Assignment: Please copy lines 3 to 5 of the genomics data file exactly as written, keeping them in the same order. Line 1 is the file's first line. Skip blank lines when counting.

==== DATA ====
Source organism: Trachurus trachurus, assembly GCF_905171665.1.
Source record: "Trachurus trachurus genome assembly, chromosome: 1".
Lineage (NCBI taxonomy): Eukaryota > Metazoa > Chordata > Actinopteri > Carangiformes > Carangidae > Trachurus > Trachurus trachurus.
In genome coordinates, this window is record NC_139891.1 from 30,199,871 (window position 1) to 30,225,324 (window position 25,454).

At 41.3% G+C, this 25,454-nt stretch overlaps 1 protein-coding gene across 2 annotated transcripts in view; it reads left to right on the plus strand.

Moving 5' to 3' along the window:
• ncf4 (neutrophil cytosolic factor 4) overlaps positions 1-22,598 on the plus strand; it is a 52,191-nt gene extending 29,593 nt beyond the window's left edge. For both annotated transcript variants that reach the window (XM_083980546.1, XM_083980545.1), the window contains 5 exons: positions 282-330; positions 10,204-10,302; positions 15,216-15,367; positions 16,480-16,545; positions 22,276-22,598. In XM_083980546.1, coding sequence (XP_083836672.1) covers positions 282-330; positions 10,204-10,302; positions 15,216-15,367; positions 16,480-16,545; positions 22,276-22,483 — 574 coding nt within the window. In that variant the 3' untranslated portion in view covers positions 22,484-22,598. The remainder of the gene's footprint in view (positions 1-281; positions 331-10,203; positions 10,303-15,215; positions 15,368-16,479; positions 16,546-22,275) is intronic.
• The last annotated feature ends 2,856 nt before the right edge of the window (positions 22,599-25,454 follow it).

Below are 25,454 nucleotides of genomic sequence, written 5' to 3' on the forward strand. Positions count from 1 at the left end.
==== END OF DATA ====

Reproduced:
Lineage (NCBI taxonomy): Eukaryota > Metazoa > Chordata > Actinopteri > Carangiformes > Carangidae > Trachurus > Trachurus trachurus.
In genome coordinates, this window is record NC_139891.1 from 30,199,871 (window position 1) to 30,225,324 (window position 25,454).

At 41.3% G+C, this 25,454-nt stretch overlaps 1 protein-coding gene across 2 annotated transcripts in view; it reads left to right on the plus strand.